6 Tips on How to Travel in Graduate School Without the Guilt
I was listening to an interesting podcast episode the other day about how addicted we are to technology and how it’s even more escalated for people that have jobs that exceed past brick and mortar workplaces and/or are related to social media.
The description probably sounds a lot like graduate students and even more specifically, graduate students that share their experience on social media.
Inspired by the episode, I decided to become more aware of my technology and working habits and looked back on how my technology dependence has changed in my past 2 years of graduate school.
Let me tell you, it was not a beautiful realization. During my undergrad years, while I was living in Santa Cruz, CA, I rarely went anywhere with my computer and would only bring it with me if I was going to a coffee shop or friends house to work. At the beginning of graduate school, on the other hand, my computer was constantly with me and little defined a working space and a space of leisure in my life. If there was even a sliver of a chance to check emails or work on something, I would bring my laptop.
I wouldn’t say much has changed since the beginning of graduate school, but I did put in place rules about designating working hours and leisure and I don’t feel compelled to immediately reply to emails when my computer pings. Still, even with these little rules, I don’t have a healthy relationship with technology and I don’t see it improving anytime soon. Especially since my research is all computer-based and I’m solely writing my thesis and teaching next semester (more tech-heavy tasks).
With this realization, I decided I needed to find a way to foster healthy habits before I start writing my thesis and reduce my grad school burnout that has completely devoured my motivation this semester.
I decided to spend 6 weekends traveling and here’s how I’m doing it.
Grad School Guilt
Grad school guilt is a phenomenon where students feel guilty or anxious about leaving their research/work for extended periods of time. For some students, it can be a weekend and for others, it can be a month. Whatever the extended amount of time, grad school guilt is one of the biggest contributors of grad student burnout and depression. Although we want to please our research advisors and meet deadlines, this doesn’t mean that we, as graduate students, should be sacrificing our mental health. We need to be mindful of a work-life balance.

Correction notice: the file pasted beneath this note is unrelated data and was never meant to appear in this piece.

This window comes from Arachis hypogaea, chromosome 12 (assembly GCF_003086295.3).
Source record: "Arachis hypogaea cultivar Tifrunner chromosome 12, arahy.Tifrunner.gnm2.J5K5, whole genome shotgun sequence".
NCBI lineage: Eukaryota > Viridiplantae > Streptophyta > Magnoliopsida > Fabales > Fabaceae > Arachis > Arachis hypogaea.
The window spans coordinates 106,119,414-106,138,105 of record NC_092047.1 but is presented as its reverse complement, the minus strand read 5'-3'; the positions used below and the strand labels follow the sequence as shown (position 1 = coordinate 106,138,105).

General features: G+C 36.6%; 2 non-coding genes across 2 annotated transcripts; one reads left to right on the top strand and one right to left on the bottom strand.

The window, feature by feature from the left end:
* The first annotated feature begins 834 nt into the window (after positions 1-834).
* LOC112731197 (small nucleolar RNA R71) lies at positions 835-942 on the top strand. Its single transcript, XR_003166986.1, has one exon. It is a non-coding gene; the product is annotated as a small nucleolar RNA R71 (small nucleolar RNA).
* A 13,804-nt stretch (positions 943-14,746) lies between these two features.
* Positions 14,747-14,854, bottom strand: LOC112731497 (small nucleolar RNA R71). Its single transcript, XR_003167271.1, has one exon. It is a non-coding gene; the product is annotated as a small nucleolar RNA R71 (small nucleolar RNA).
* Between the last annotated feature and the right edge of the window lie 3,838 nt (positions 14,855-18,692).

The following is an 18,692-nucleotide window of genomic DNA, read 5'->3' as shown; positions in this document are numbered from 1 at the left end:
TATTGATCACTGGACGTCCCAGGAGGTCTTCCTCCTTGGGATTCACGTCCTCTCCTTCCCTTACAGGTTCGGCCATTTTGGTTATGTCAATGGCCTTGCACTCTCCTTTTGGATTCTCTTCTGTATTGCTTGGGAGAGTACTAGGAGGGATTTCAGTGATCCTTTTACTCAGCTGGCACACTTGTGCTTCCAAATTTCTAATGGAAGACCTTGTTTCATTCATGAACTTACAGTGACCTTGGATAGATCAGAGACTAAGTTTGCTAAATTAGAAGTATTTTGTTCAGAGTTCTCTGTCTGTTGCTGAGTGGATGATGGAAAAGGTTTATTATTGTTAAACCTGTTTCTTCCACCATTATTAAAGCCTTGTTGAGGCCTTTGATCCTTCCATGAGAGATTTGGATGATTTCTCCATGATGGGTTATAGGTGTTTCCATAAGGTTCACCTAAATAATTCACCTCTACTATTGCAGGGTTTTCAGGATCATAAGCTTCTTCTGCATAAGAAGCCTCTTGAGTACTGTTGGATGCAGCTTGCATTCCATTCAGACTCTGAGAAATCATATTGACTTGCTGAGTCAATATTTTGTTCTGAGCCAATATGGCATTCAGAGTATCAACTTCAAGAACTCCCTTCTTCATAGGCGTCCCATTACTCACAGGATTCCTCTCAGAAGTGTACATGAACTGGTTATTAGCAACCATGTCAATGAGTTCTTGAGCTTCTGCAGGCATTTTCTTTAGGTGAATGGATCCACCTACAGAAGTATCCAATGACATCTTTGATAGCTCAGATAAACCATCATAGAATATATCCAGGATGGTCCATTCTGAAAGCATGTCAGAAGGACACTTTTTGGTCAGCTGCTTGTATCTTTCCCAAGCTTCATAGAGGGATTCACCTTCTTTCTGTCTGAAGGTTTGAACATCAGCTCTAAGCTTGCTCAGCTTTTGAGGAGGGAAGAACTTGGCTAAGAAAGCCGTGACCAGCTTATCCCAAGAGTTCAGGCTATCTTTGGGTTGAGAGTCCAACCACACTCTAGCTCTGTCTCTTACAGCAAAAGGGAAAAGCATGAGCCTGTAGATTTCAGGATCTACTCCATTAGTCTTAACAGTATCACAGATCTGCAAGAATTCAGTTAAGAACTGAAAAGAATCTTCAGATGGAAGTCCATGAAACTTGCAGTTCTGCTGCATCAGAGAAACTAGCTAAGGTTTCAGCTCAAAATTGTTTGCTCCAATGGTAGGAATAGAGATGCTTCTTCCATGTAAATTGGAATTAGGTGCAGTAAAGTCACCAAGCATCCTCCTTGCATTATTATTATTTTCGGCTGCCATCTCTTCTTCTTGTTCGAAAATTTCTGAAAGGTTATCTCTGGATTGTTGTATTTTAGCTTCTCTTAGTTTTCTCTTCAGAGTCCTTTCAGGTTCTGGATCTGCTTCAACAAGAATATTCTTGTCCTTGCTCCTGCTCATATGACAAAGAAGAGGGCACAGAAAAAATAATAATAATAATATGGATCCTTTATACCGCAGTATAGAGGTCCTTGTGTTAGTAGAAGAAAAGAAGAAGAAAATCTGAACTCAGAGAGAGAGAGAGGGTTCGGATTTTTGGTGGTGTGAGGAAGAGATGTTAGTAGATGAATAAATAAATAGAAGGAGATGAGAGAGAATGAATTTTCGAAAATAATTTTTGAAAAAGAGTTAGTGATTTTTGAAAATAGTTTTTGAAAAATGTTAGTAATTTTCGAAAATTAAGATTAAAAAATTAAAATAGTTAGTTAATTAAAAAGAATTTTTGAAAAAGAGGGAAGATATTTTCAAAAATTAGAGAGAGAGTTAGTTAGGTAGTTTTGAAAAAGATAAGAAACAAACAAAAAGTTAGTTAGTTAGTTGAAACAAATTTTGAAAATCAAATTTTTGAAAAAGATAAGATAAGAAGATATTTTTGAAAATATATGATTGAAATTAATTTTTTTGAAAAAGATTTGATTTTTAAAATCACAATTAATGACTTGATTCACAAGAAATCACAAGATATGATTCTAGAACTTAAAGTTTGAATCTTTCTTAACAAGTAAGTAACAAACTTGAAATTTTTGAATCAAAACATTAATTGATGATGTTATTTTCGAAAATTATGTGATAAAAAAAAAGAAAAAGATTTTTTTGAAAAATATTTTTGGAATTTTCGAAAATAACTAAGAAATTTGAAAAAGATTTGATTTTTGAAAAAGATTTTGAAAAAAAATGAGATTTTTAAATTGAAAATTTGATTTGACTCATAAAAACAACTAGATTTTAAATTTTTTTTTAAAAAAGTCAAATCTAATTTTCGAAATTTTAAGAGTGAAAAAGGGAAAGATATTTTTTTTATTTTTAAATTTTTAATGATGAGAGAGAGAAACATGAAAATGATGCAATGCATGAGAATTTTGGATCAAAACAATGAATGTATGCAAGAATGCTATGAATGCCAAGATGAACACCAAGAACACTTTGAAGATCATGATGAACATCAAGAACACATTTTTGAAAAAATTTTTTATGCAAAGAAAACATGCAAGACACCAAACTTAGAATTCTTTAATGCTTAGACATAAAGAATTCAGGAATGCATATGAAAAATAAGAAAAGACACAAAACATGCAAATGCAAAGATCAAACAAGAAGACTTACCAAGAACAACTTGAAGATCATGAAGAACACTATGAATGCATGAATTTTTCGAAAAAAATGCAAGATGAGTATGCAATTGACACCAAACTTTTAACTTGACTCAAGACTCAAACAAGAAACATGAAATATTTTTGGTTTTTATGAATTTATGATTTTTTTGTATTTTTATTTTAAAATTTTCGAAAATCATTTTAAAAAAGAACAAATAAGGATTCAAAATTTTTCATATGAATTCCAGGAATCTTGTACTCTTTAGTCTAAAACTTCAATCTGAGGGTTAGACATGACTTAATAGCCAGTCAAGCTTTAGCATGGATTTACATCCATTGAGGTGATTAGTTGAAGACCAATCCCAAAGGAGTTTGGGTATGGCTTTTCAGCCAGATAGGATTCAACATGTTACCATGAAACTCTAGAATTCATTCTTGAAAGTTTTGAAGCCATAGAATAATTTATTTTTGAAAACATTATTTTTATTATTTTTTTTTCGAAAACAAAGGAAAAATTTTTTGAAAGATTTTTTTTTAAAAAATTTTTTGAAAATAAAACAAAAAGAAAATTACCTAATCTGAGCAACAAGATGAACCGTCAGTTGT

For me, my work-life balance has little to do with me taking breaks by going to see movies or spending time going out but has more to deal with escaping spaces that are related to work and my daily routine. This is why my work-life balance is optimal when I’m traveling. Traveling allows me the ability to escape any semblance of my normal daily life and work expectations.
Unfamiliar destinations are a fresh space that forces me to leave old habits behind.
Ditch Your Car
So you’re probably wondering where the balance is when you’re sporadically traveling for over a month.
The traveling portion of the vacation is where the work aspect of work-life balance happens. Whether you’re traveling to a neighboring city, across the state, or wherever, ditch your car and take public transportation. Luckily most of my traveling this month is with my partner, Rick, and he graciously volunteers to drive. However, in the past, I have always opted to take public transportation, usually the train, to my destinations. Why? Because it allows huge chunks of time in low stimuli environments — the perfect place to work.